Simulations of Industry: High Tech Architecture and Thatcherism


History suggests that the construction of the most ambitious architectural projects immediately precedes the deepest economic slumps. The Lloyds building, for example – the grand edifice of the Citys 80s big bang boom – rapidly became the home of crippling financial crisis. And in this swift reversal of fortune we can read a relationship between architecture and the overconfidence of a moment. We can look back now and see Lloyds as an aesthetic of utility devised to cloak the aerated economics of Thatcherism, its mechanistic iconography suggesting that deregulated finance is as heavily engineered and physical as some unspecific manufacturing process: something ‘real’ and substantive rather than a massive, institutionalized system of blind gambling packaged up as intangible financial ‘product’. The grand irony is that Lloyds iconography celebrated the aesthetic of the industries that had been systematically dismantled by Thatcherism – a statement of the determined political intent to replace heavy industry with deregulated financial services. In this light, Lloyds appears a kitschy, aestheticised, shiny stainless steel simulation of the grimy infrastructure that its design seemingly pays homage to.

Post Lloyds, it would be another economic cycle before we saw the next major addition to the City in the form of Fosters Gherkin – a different, late form of High Tech, whose technology is subsumed in the single, sculptural gesture: a smart object with intricate green credentials, smooth and polished like the kind of trophy given out at industry awards.

High Tech Architecture signifies a kind of constructed intelligence: it embeds qualities of logic, clarity, purpose and science into the fabric of architecture. Because of this, it’s the ideal get up for deregulated finance to inhabit: a physical manifestation of the techno/mathematical/systemized cult of the markets.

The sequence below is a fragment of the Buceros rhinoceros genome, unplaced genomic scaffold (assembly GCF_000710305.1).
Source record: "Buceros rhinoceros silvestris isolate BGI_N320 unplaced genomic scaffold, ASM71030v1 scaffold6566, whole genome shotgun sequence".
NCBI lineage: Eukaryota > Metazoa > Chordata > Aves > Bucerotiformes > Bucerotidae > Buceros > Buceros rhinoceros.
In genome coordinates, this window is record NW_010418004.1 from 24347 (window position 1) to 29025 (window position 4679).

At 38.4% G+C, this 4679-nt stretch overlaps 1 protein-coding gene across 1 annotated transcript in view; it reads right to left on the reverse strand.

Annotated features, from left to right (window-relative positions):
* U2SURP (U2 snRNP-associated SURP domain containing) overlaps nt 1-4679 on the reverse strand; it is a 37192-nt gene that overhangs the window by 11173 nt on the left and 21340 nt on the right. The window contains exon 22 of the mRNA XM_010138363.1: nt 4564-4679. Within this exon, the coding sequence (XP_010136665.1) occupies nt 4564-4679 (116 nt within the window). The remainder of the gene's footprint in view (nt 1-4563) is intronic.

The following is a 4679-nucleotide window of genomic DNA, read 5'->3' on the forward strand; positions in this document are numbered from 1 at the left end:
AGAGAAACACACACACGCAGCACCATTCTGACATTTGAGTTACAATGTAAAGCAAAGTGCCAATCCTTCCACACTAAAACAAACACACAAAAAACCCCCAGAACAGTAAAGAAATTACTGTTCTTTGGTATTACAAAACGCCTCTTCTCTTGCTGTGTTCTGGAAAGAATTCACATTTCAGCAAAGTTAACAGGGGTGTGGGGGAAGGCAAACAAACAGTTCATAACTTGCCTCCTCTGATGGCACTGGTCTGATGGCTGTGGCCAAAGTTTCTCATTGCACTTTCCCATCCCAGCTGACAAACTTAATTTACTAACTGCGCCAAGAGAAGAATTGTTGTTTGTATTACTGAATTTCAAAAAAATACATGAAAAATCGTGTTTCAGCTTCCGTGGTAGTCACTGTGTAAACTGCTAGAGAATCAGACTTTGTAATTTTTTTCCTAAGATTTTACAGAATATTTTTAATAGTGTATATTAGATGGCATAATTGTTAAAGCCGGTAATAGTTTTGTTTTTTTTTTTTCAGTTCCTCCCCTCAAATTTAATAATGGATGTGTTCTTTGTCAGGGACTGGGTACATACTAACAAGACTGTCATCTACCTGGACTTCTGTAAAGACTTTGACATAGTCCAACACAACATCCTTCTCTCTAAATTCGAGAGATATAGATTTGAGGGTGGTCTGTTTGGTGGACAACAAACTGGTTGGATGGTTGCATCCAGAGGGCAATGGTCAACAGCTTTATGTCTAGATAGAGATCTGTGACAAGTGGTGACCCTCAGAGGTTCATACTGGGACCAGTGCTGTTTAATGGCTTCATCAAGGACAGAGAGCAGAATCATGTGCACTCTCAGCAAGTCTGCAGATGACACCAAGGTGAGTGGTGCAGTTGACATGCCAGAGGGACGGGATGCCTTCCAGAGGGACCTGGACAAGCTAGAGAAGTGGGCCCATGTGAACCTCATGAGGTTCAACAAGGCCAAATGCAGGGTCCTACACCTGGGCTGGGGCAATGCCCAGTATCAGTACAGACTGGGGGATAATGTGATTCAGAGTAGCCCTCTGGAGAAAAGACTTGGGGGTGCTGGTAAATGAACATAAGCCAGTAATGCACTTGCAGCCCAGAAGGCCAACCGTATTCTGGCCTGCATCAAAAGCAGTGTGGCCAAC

Though of a different aesthetic order, the end game of technology-as-aesthetic might well be the phantom trading room floor constructed by Enron at the heart of its duplicitous practice. The room was designed as a stage set to play out in front of analysts in order to drive up the valuation of its stock. Enron, originally an old fashioned energy company, had mutated into an organization chasing unachievabley high returns though complex bundles of derivatives, options and futures. Its arrays of Bloomberg terminals, 36-inch flat panel screens and teleconference facilities were used as totems: devices to exude a technological confidence, devices of such technological sophistication that they seem not just to report events, but to project control over them.

Architecture is a means of constructing realities – or at least something that seems to have a number of hallmarks of the real – solidity, permanence, scale and so on. Believing architecture as a kind of truth is an easy mistake to make. Architecture remains a fiction, however grand its scale, intricate its manufacture, or the expense of its implementation.


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